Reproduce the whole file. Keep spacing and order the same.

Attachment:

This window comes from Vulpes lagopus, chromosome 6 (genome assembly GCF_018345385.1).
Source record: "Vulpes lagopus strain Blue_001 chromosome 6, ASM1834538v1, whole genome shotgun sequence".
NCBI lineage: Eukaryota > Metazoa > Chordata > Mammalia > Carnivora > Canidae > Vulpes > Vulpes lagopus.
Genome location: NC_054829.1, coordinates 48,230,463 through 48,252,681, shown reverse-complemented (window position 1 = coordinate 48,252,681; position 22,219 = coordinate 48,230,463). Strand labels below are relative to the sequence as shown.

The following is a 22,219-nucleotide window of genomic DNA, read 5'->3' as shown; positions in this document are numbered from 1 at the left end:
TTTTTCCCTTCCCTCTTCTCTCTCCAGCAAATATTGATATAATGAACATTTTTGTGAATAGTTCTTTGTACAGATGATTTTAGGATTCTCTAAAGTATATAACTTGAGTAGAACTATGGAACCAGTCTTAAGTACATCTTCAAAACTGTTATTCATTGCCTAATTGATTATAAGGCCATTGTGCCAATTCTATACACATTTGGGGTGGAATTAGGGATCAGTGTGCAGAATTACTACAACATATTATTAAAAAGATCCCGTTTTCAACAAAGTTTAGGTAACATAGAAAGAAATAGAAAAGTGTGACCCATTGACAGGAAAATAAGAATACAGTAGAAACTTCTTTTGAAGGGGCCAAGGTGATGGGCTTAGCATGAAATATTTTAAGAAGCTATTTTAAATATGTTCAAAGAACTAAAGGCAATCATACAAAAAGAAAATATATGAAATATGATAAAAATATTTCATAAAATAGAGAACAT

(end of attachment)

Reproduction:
This window comes from Vulpes lagopus, chromosome 6 (genome assembly GCF_018345385.1).
Source record: "Vulpes lagopus strain Blue_001 chromosome 6, ASM1834538v1, whole genome shotgun sequence".
NCBI lineage: Eukaryota > Metazoa > Chordata > Mammalia > Carnivora > Canidae > Vulpes > Vulpes lagopus.
Genome location: NC_054829.1, coordinates 48,230,463 through 48,252,681, shown reverse-complemented (window position 1 = coordinate 48,252,681; position 22,219 = coordinate 48,230,463). Strand labels below are relative to the sequence as shown.

The following is a 22,219-nucleotide window of genomic DNA, read 5'->3' as shown; positions in this document are numbered from 1 at the left end:
TTTTTCCCTTCCCTCTTCTCTCTCCAGCAAATATTGATATAATGAACATTTTTGTGAATAGTTCTTTGTACAGATGATTTTAGGATTCTCTAAAGTATATAACTTGAGTAGAACTATGGAACCAGTCTTAAGTACATCTTCAAAACTGTTATTCATTGCCTAATTGATTATAAGGCCATTGTGCCAATTCTATACACATTTGGGGTGGAATTAGGGATCAGTGTGCAGAATTACTACAACATATTATTAAAAAGATCCCGTTTTCAACAAAGTTTAGGTAACATAGAAAGAAATAGAAAAGTGTGACCCATTGACAGGAAAATAAGAATACAGTAGAAACTTCTTTTGAAGGGGCCAAGGTGATGGGCTTAGCATGAAATATTTTAAGAAGCTATTTTAAATATGTTCAAAGAACTAAAGGCAATCATACAAAAAGAAAATATATGAAATATGATAAAAATATTTCATAAAATAGAGAACAT